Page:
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Building the best CS5 Windows machine for $3000

Apr 18, 2010 7:59 AM

Background:

I have CS4 Master Collection and run it on a dual boot XP64 and XP32 machine.  I have the dual boot because I cannot get PPro CS4 to work at all on XP64.  I know, it is not supported.  I have been using Premiere since Version 6 I think.  And of all of the Adobe programs that I use, Premiere (and PPRO) have always been to most troublesome for me.  So this time, I'd like to get some assistance from all of you "hardware gurus" out there who can offer advice and help me get the most bang for my budget and deliver a reliable system for PPro CS5 and the other CS5 programs that I will use.  It may be too early to give great advice at this time since the final versions have not be released.  But maybe someone who has had a pre-released version could help now?  Although I use many of the CS series programs, I pose the question in this forum since PPro has always been the program that has taxed my systems the most and would most often fail.

 

My uses for the Create Suite:

I am primarily a photographer.  So I use Lightroom 2 (will upgrade to LR3) and Photoshop more than any other programs.  I do extensive editing / retouching of my photos and use many plug-ins.  I also design high end coffee-table books using these tools.   However, I do still do some video editing and high-end compositing using Premiere Pro (mostly still CS3) and After Effects CS4.   I would do more NLE work if PPRo worked better for me.  I need the ability to edit at most three layers of 720P video, mostly acquired by D-SLR's.  I also need to edit standard DV footage.  I tend to use a lot of effects, including 3rd party effects (I am not sure how/if they will work anymore on a 64 bit program?).  I do pretty advanced compositing in AE and customize a lot of AE purchased projects with lots of 3rd party effects (such as the Trapcode suite).  I export video for the web, DVD, and Blu-Ray and hopefully cell phone and other devises down the road.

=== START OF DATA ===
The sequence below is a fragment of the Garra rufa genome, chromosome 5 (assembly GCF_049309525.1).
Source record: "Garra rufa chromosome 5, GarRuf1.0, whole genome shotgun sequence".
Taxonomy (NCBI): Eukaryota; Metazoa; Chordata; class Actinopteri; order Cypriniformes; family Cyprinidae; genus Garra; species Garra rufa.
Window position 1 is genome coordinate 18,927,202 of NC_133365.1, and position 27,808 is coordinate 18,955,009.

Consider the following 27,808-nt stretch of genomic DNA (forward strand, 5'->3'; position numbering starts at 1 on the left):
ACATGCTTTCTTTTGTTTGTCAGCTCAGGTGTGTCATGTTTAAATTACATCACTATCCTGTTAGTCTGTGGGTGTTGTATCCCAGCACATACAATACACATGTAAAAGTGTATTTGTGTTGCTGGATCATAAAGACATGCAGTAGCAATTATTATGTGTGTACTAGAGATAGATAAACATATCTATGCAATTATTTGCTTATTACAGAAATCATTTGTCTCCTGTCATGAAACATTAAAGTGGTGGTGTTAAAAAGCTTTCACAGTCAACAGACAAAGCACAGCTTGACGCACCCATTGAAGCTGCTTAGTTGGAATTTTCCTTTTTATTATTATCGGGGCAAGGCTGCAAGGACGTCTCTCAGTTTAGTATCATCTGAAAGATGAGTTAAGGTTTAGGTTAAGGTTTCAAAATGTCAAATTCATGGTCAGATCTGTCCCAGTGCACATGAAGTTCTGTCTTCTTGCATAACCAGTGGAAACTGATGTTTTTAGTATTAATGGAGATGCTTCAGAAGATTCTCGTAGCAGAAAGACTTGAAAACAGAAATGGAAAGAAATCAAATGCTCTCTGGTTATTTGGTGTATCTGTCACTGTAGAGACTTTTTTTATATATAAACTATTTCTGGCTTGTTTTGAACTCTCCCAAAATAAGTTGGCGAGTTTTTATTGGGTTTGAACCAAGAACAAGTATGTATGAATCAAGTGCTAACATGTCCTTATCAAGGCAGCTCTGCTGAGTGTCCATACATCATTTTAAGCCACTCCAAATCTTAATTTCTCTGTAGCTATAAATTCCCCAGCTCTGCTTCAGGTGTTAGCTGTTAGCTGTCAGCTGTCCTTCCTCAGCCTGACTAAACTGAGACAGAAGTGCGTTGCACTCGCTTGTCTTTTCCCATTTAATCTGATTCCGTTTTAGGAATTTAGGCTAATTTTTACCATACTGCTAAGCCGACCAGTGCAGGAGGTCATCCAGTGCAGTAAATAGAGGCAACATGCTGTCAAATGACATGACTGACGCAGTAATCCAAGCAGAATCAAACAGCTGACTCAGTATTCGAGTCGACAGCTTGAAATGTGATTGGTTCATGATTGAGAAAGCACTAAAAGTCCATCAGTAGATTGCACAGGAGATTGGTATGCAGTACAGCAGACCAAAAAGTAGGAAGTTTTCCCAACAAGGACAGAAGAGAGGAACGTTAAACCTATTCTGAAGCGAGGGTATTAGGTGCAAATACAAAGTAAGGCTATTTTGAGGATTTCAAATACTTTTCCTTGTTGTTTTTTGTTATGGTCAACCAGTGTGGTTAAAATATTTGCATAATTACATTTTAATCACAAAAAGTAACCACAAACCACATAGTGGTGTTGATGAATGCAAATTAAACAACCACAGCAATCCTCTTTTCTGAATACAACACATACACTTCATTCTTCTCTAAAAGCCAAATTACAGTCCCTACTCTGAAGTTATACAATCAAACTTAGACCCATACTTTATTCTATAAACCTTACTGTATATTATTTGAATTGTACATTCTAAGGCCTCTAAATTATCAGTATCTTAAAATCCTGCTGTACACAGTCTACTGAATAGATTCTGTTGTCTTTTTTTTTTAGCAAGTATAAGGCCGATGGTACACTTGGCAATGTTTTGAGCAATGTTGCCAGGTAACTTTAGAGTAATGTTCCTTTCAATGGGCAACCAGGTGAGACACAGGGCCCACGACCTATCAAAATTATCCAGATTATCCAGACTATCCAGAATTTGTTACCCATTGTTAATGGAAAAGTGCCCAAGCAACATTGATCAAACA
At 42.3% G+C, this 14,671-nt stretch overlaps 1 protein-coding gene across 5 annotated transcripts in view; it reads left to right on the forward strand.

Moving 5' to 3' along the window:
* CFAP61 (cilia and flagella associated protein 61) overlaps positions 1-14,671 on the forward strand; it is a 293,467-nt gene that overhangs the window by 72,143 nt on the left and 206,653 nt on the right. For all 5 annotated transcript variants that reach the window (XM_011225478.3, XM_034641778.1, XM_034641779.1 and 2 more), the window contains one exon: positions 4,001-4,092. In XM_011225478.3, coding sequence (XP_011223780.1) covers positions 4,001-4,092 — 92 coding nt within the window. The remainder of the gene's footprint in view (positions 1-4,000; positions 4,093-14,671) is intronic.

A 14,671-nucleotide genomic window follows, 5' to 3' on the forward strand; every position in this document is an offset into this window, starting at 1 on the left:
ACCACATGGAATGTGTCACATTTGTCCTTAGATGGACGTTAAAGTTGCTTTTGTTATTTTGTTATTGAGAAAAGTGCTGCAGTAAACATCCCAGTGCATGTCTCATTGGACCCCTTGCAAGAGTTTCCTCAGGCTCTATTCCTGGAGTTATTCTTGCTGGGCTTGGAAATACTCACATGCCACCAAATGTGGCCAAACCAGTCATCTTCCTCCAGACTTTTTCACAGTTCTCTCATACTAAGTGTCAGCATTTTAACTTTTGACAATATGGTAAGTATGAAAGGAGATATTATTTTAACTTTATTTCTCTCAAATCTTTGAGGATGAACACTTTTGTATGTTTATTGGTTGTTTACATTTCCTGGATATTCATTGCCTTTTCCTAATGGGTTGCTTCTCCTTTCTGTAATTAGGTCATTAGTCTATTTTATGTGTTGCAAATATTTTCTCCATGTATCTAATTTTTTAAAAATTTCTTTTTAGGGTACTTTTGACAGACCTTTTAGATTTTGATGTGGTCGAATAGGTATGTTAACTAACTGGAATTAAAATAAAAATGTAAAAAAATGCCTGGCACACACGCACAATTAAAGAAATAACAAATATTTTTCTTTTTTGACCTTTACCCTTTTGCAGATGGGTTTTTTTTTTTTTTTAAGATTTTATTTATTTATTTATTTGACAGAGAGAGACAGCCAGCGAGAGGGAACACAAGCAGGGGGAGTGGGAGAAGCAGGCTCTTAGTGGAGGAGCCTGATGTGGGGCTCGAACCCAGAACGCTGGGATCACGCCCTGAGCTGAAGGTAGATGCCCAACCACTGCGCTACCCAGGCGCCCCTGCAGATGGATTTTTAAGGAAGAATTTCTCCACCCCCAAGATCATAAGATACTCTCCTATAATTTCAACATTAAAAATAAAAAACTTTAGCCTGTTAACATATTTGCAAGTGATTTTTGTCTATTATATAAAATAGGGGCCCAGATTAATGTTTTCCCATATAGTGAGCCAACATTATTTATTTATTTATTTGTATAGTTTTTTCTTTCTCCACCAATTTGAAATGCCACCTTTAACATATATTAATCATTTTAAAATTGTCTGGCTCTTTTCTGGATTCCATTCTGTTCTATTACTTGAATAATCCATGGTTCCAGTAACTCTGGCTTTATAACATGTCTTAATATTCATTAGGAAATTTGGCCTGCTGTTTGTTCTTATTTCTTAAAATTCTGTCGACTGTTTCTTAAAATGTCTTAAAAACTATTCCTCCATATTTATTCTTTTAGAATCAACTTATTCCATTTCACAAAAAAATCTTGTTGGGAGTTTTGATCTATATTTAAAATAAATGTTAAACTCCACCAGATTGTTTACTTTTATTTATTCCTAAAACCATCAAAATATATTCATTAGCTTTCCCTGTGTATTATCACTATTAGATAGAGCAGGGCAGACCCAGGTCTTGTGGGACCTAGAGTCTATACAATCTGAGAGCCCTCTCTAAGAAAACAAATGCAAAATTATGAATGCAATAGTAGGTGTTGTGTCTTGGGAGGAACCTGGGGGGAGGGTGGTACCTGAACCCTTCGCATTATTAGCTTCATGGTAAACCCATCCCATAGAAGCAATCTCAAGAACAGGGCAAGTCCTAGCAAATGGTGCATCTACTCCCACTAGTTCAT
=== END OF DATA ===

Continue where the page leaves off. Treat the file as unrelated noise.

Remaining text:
Reusable Hardware:

As long as I can still use SATA 3 7200rpm hard drives, I think that I have all of the hard drives that I need.  I also have two 24" DVI monitors that I do not need to replace at this time.  I have a 285 nvidia card, which I believe is the low end of the Mercury line that I can use?  I have a blu-ray burner.  Although I have never built a Windows 7 machine in the past, I think that I should have the ability to assemble the components and install the OS myself.

 

Hardware Needed

Given the above, does anyone have any good suggestions for what system or components that I should buy given my budget?  I will definitely need:

Case, Power Supply, Motherboard, Memory, CPU(s), OS (Win 7 64?), ???

 

Specific Requirements:

Case:  I can go with a large workstation case or even rack mounted version (I have a standard rack).  Since workstation cases are usually less expensive, I am fine with going this route.  The case should have good air flow and needs to have at least 2 5" bays (3 would be better).  It should be easy to install internal drives into using some sort of sliding rail system like most nice cases have these days.

 

Motherboard:  I would prefer to have an on-board SATA RAID controller to run Mirroring on my OS Drive(s).  I would like to have at least 6 SATA connectors for , 2 OS drives, 3 DATA drive, 1 Optical Drive.  It should have ample USB2 connectors.  It would be nice to have firewire 400 and 800 too.  PCIexpress Expansion slots for at least one video card and possibly a capture card would also be nice.  A PCI-X 64  bit slot would be nice (I have a AJA card currently unused)  legacy PCI-32 slot as well, especially if it does not have an external firewire connection.  It could have one or two processor connections depending on what I can afford with my budget.  I'd like the board to support at least 16GB of memory, if not 32GB.  I may not be able to afford this much memory at this time, but I'd like this ability for down the road.

 

 

If I need to provide more information in order for you to help me, please let me know.  If anyone would like to provide help given my requirements, I would appreciate it.  Thanks in advance!

 
Replies 1 2 3 Previous Next
  • Currently Being Moderated
    Apr 18, 2010 8:07 AM   in reply to DVDmike